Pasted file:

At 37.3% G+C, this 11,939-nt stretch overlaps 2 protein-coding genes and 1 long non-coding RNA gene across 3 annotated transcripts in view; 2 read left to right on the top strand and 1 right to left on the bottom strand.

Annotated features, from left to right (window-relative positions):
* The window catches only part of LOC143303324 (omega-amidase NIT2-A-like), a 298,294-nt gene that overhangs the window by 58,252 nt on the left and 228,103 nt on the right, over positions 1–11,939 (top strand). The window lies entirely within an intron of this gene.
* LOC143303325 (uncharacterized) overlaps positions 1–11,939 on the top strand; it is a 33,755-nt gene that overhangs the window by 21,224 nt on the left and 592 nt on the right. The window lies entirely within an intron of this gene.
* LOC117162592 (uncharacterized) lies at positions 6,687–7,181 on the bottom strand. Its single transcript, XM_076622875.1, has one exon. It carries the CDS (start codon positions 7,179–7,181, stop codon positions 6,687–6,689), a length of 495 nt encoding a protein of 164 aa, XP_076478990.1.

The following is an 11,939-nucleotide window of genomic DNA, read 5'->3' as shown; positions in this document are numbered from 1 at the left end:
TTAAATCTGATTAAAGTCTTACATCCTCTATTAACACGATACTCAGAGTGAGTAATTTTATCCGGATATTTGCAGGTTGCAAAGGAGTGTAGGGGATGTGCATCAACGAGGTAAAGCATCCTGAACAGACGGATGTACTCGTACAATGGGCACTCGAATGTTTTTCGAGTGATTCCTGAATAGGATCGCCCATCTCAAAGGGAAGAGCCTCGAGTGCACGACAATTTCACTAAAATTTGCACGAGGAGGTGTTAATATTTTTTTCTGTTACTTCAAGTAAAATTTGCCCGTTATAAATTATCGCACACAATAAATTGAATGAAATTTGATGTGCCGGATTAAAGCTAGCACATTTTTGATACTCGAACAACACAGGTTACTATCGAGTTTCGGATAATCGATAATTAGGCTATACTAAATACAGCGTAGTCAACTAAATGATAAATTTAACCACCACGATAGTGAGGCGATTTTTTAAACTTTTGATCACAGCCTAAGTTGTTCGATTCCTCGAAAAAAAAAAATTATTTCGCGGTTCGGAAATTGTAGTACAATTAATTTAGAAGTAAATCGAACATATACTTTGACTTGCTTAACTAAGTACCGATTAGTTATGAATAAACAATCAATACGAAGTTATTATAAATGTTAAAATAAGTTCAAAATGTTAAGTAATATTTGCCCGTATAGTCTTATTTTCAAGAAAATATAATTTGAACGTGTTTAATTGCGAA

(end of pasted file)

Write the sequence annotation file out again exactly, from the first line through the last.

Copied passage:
At 37.3% G+C, this 11,939-nt stretch overlaps 2 protein-coding genes and 1 long non-coding RNA gene across 3 annotated transcripts in view; 2 read left to right on the top strand and 1 right to left on the bottom strand.

Annotated features, from left to right (window-relative positions):
* The window catches only part of LOC143303324 (omega-amidase NIT2-A-like), a 298,294-nt gene that overhangs the window by 58,252 nt on the left and 228,103 nt on the right, over positions 1–11,939 (top strand). The window lies entirely within an intron of this gene.
* LOC143303325 (uncharacterized) overlaps positions 1–11,939 on the top strand; it is a 33,755-nt gene that overhangs the window by 21,224 nt on the left and 592 nt on the right. The window lies entirely within an intron of this gene.
* LOC117162592 (uncharacterized) lies at positions 6,687–7,181 on the bottom strand. Its single transcript, XM_076622875.1, has one exon. It carries the CDS (start codon positions 7,179–7,181, stop codon positions 6,687–6,689), a length of 495 nt encoding a protein of 164 aa, XP_076478990.1.

The following is an 11,939-nucleotide window of genomic DNA, read 5'->3' as shown; positions in this document are numbered from 1 at the left end:
TTAAATCTGATTAAAGTCTTACATCCTCTATTAACACGATACTCAGAGTGAGTAATTTTATCCGGATATTTGCAGGTTGCAAAGGAGTGTAGGGGATGTGCATCAACGAGGTAAAGCATCCTGAACAGACGGATGTACTCGTACAATGGGCACTCGAATGTTTTTCGAGTGATTCCTGAATAGGATCGCCCATCTCAAAGGGAAGAGCCTCGAGTGCACGACAATTTCACTAAAATTTGCACGAGGAGGTGTTAATATTTTTTTCTGTTACTTCAAGTAAAATTTGCCCGTTATAAATTATCGCACACAATAAATTGAATGAAATTTGATGTGCCGGATTAAAGCTAGCACATTTTTGATACTCGAACAACACAGGTTACTATCGAGTTTCGGATAATCGATAATTAGGCTATACTAAATACAGCGTAGTCAACTAAATGATAAATTTAACCACCACGATAGTGAGGCGATTTTTTAAACTTTTGATCACAGCCTAAGTTGTTCGATTCCTCGAAAAAAAAAAATTATTTCGCGGTTCGGAAATTGTAGTACAATTAATTTAGAAGTAAATCGAACATATACTTTGACTTGCTTAACTAAGTACCGATTAGTTATGAATAAACAATCAATACGAAGTTATTATAAATGTTAAAATAAGTTCAAAATGTTAAGTAATATTTGCCCGTATAGTCTTATTTTCAAGAAAATATAATTTGAACGTGTTTAATTGCGAA